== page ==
A typical laboratory is three to four times more energy intensive than an average commercial building and can account for up to 70% of a campus' energy footprint, making laboratories a key focal area for energy and carbon management strategies at universities, corporations, national laboratories, hospitals, and federal agencies. If all laboratory buildings in the country improved their energy efficiency by 20%, annual energy and cost savings could reach about 40 trillion BTUs and $1 billion. The U.S. Department of Energy (DOE) Smart Labs Accelerator helps partners document model strategies that include operational changes, technological upgrades, and strategic energy management approaches.
Benchmarking is a crucial component of any energy management approach. Laboratory buildings have historically been underserved by the major benchmarking tools. The past year has seen the biggest shake–up in lab benchmarking since 2002: the old Labs21 Benchmarking Tool was retired and the new Laboratory Benchmarking Tool (LBT) was launched in March 2019.
Funded by DOE and developed by I2SL, LBNL, and kW Engineering, the LBT includes a modern graphing interface, updated data fields, and greatly expanded filtering capabilities. The LBT is still growing, with the addition of two new modules in 2019:
- The Actionable Insights module, sponsored by Siemens, helps to bridge the gap between benchmarking and action by automatically generating recommendations for energy–saving projects tailored to users' facilities.
- The Portfolio Manager Connection module, funded by DOE, enables automatic data upload from users' Energy Star Portfolio manager account to the LBT.
During this webinar, we'll give a demonstration of the LBT, focusing on the new features and how best to use them to further your sustainability goals. We'll also explain why a strong benchmarking tool is so important for labs, why submitting your data strengthens the LBT, and where we're planning on expanding the tool's functionality next, including a new module to benchmark operational practices in laboratories. The training will also highlight selected user perspectives.
Alison Farmer, PhD, kW Engineering Read Bio
Alison Farmer is a former research astrophysicist who is dedicated to saving our home planet by bringing energy efficiency to laboratory buildings. Alison is a director at kW Engineering, where she focuses on energy analysis and on design and commissioning of HVAC control systems. In addition to serving as Secretary on the I2SL Board of Directors and President of I2SL's Northern California Chapter, Alison has chaired I2SL's Laboratory Benchmarking Working Group since its inception in 2014, and she was a 2018 recipient of the I2SL Go Beyond Award. She earned her bachelor's and master's degrees in physics from the University of Cambridge in England and a PhD in astrophysics from Caltech.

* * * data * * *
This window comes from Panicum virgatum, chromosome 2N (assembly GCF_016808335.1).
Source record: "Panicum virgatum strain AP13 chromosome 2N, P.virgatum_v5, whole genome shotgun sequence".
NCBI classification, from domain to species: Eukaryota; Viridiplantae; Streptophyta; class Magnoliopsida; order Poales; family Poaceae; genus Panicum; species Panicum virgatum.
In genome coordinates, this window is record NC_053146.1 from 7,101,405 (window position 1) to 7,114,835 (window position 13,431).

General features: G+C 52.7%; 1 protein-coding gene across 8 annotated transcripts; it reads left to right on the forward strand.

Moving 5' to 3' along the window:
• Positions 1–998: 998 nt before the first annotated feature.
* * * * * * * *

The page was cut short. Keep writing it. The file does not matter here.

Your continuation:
Paul Mathew, PhD, Lawrence Berkeley National Laboratory (LBNL) Read Bio
Paul Mathew is a staff scientist and department head of Whole Building Systems at Lawrence Berkeley National Laboratory (LBNL), where he conducts applied research and market transformation activities on energy use in buildings. His current work is focused on integrated building systems, energy epidemiology, benchmarking tools, and energy-related risk analysis. Prior to joining LBNL, he worked at Enron Energy Services and the Center for Building Performance at Carnegie Mellon University. He has authored over 100 technical papers, articles and reports. He received a U.S. presidential award for federal energy efficiency in 2007. He has a bachelor's degree in Architecture, and a Ph.D. in Building Performance and Diagnostics from Carnegie Mellon University.
Deirdre Carter, PE, Lawrence Berkeley National Laboratory (LBNL) Read Bio
Deidre Carter is the energy and sustainability manager and is part of the Sustainable Berkeley Lab team working to minimize the Lab's greenhouse gas emissions and environmental impact. She is broadly responsible for understanding, analyzing, and reducing Berkeley Lab's electricity, natural gas, and water consumption by implementing efficiency technologies and optimizing building system operations. She also tracks and reports Berkeley Lab's progress towards achieving Federal and UC sustainability goals. Deirdre previously worked as a mechanical engineer at Taylor Engineering, an Energy Analyst at DPR Construction, and an engineer at Thornton Tomasetti. She earned her M.S. from Stanford University and B.S.E. from Duke University, both in Civil and Environmental Engineering. She is a licensed Professional Mechanical Engineer.
Upon completion of this webinar, attendees will be able to:
- Explain why benchmarking for lab buildings is more challenging than for most other types of facility;
- List some new features of the Lab Benchmarking Tool and describe how to use them to benchmark lab facilities;
- Describe the ways in which the Actionable Insights module helps to bridge the gap between benchmarking and action; and
- Describe the ways in which the Portfolio Manager Connection module will help to grow the LBT's database.
This training also supports the following Federal Building Personnel Training Act goals:
- Demonstrate familiarity with building systems and knowledge of how they affect energy use.
- 2.5.4. Demonstrate knowledge of metering and sub–metering for energy and water and how they contribute to systems optimization.